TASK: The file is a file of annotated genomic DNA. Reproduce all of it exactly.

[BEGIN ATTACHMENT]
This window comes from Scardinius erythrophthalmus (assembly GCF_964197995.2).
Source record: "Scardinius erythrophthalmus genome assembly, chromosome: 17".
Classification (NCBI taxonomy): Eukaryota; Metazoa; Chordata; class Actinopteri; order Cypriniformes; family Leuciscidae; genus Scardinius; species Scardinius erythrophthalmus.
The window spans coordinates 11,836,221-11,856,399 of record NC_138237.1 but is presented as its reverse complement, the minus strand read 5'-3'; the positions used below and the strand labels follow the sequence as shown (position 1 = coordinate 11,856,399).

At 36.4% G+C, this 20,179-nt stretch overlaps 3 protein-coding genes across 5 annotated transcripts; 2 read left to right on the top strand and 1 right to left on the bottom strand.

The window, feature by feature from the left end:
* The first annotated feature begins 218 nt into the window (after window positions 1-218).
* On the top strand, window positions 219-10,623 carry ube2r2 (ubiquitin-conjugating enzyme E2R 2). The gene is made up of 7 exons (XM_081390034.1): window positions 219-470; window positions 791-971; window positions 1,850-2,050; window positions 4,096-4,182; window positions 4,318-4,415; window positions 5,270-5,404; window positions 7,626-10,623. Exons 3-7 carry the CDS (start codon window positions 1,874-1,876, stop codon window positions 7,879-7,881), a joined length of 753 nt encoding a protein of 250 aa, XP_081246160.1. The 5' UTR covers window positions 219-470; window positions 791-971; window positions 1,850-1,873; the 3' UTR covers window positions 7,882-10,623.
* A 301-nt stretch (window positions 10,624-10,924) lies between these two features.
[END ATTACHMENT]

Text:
This window comes from Scardinius erythrophthalmus (assembly GCF_964197995.2).
Source record: "Scardinius erythrophthalmus genome assembly, chromosome: 17".
Classification (NCBI taxonomy): Eukaryota; Metazoa; Chordata; class Actinopteri; order Cypriniformes; family Leuciscidae; genus Scardinius; species Scardinius erythrophthalmus.
The window spans coordinates 11,836,221-11,856,399 of record NC_138237.1 but is presented as its reverse complement, the minus strand read 5'-3'; the positions used below and the strand labels follow the sequence as shown (position 1 = coordinate 11,856,399).

At 36.4% G+C, this 20,179-nt stretch overlaps 3 protein-coding genes across 5 annotated transcripts; 2 read left to right on the top strand and 1 right to left on the bottom strand.

The window, feature by feature from the left end:
* The first annotated feature begins 218 nt into the window (after window positions 1-218).
* On the top strand, window positions 219-10,623 carry ube2r2 (ubiquitin-conjugating enzyme E2R 2). The gene is made up of 7 exons (XM_081390034.1): window positions 219-470; window positions 791-971; window positions 1,850-2,050; window positions 4,096-4,182; window positions 4,318-4,415; window positions 5,270-5,404; window positions 7,626-10,623. Exons 3-7 carry the CDS (start codon window positions 1,874-1,876, stop codon window positions 7,879-7,881), a joined length of 753 nt encoding a protein of 250 aa, XP_081246160.1. The 5' UTR covers window positions 219-470; window positions 791-971; window positions 1,850-1,873; the 3' UTR covers window positions 7,882-10,623.
* A 301-nt stretch (window positions 10,624-10,924) lies between these two features.